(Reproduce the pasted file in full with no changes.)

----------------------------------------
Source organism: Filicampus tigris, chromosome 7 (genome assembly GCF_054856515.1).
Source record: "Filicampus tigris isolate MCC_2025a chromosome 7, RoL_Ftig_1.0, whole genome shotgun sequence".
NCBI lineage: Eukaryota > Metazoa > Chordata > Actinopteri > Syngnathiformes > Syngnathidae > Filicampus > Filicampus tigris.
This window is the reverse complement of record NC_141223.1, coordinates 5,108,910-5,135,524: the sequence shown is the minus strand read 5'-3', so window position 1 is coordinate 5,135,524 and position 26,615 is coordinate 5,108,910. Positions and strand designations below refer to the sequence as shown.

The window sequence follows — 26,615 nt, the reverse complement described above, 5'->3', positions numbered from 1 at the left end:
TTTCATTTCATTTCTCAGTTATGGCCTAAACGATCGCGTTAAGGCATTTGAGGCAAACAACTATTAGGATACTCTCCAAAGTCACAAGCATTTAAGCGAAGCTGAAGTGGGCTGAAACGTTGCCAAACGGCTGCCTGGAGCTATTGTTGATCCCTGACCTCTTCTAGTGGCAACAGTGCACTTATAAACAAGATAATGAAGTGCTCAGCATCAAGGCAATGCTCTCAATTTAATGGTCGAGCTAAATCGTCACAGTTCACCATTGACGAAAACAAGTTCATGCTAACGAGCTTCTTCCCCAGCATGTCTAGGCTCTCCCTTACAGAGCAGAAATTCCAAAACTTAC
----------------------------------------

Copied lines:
Source organism: Filicampus tigris, chromosome 7 (genome assembly GCF_054856515.1).
Source record: "Filicampus tigris isolate MCC_2025a chromosome 7, RoL_Ftig_1.0, whole genome shotgun sequence".
NCBI lineage: Eukaryota > Metazoa > Chordata > Actinopteri > Syngnathiformes > Syngnathidae > Filicampus > Filicampus tigris.
This window is the reverse complement of record NC_141223.1, coordinates 5,108,910-5,135,524: the sequence shown is the minus strand read 5'-3', so window position 1 is coordinate 5,135,524 and position 26,615 is coordinate 5,108,910. Positions and strand designations below refer to the sequence as shown.

The window sequence follows — 26,615 nt, the reverse complement described above, 5'->3', positions numbered from 1 at the left end:
TTTCATTTCATTTCTCAGTTATGGCCTAAACGATCGCGTTAAGGCATTTGAGGCAAACAACTATTAGGATACTCTCCAAAGTCACAAGCATTTAAGCGAAGCTGAAGTGGGCTGAAACGTTGCCAAACGGCTGCCTGGAGCTATTGTTGATCCCTGACCTCTTCTAGTGGCAACAGTGCACTTATAAACAAGATAATGAAGTGCTCAGCATCAAGGCAATGCTCTCAATTTAATGGTCGAGCTAAATCGTCACAGTTCACCATTGACGAAAACAAGTTCATGCTAACGAGCTTCTTCCCCAGCATGTCTAGGCTCTCCCTTACAGAGCAGAAATTCCAAAACTTAC